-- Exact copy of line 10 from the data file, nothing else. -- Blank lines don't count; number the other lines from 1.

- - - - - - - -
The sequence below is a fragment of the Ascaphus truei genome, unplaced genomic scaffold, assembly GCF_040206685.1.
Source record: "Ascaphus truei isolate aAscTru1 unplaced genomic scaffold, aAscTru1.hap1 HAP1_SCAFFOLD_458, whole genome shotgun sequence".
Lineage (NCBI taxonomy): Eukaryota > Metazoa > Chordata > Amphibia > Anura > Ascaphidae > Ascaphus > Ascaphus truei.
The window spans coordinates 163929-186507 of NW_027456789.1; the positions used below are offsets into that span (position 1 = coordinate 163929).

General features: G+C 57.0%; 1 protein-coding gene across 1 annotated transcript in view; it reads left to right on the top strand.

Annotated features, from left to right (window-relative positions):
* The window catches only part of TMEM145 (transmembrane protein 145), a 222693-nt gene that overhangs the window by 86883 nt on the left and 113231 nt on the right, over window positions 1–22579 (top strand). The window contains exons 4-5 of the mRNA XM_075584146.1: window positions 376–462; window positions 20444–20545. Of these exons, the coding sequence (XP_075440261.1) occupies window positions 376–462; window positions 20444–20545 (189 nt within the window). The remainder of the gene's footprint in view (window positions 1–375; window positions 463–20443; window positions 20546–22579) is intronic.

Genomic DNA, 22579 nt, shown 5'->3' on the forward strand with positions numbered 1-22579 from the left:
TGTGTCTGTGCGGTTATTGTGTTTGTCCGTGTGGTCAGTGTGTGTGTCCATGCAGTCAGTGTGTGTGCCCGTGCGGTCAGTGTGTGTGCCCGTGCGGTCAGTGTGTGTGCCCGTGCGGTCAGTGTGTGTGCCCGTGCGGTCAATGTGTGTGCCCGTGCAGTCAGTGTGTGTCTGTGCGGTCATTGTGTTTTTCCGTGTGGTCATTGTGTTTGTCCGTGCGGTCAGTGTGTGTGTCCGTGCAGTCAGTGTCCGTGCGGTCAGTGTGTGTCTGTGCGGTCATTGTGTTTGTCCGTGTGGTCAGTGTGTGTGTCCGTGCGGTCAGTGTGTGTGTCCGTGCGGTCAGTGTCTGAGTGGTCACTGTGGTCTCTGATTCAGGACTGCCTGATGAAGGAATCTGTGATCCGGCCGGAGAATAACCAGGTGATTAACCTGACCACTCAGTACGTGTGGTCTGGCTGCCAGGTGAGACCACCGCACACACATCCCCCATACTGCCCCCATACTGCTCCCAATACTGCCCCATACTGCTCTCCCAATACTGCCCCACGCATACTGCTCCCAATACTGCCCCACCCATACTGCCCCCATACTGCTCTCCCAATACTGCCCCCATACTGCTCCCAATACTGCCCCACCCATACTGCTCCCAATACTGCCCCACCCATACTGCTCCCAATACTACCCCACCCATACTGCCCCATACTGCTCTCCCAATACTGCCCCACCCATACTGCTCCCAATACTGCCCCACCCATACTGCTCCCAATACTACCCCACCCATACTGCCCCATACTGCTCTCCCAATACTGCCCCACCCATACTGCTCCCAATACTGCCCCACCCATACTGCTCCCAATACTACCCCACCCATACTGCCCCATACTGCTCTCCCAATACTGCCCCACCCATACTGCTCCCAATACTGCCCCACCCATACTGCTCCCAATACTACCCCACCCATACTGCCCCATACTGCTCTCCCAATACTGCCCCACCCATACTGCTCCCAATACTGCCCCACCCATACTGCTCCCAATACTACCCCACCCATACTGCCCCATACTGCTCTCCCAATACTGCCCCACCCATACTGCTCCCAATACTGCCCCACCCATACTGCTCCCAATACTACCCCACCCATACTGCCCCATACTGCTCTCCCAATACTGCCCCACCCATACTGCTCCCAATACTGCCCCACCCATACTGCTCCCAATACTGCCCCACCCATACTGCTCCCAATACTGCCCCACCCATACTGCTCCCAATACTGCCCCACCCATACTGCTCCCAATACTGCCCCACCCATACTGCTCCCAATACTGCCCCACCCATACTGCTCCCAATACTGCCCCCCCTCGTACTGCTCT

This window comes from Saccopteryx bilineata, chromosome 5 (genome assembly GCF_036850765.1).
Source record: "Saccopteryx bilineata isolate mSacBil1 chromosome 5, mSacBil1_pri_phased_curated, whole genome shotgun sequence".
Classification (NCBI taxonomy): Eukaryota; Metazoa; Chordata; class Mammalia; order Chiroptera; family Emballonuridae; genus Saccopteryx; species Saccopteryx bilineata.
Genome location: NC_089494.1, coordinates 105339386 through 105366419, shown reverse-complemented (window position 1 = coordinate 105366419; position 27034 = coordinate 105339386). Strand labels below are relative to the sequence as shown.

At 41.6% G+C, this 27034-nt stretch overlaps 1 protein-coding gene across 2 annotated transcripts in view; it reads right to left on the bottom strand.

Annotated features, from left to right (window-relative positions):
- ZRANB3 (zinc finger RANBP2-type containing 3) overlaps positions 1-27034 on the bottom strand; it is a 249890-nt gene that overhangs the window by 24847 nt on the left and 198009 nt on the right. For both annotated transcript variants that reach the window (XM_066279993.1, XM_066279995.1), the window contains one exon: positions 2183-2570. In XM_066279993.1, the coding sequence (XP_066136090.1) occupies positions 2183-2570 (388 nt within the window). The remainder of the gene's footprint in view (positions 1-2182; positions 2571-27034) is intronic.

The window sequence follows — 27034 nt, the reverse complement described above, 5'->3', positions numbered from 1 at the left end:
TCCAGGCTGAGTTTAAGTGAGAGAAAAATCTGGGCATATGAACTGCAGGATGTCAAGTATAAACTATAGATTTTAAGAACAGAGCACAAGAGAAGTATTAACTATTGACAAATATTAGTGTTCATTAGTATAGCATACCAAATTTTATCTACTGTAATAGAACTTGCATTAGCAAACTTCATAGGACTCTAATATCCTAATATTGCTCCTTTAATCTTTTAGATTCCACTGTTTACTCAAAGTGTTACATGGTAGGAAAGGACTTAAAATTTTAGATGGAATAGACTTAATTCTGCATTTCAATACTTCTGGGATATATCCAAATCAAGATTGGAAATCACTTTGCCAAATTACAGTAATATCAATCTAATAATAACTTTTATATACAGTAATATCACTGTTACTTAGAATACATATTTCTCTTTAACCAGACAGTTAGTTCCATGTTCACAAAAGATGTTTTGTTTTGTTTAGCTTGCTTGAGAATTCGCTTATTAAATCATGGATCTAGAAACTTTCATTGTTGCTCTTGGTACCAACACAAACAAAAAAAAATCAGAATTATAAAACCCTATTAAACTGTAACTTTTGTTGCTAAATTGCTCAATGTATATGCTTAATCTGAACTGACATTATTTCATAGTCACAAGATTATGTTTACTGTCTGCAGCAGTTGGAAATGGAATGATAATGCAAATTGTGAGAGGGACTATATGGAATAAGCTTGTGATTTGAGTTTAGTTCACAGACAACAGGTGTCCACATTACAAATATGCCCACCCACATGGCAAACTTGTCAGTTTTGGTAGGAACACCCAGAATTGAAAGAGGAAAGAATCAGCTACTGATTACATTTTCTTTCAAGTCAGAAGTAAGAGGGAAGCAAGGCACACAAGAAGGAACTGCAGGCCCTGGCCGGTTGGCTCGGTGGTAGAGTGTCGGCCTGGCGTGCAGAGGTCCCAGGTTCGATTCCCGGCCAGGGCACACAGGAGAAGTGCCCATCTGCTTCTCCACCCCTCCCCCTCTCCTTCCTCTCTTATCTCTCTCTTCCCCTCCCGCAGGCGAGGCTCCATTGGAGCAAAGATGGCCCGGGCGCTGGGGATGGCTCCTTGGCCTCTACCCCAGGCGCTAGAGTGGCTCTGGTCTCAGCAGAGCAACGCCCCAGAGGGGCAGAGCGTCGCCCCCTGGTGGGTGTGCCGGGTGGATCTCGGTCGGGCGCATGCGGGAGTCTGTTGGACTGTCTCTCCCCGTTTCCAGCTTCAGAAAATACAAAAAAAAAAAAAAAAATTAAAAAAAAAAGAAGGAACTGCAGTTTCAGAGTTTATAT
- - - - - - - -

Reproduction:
This window comes from Saccopteryx bilineata, chromosome 5 (genome assembly GCF_036850765.1).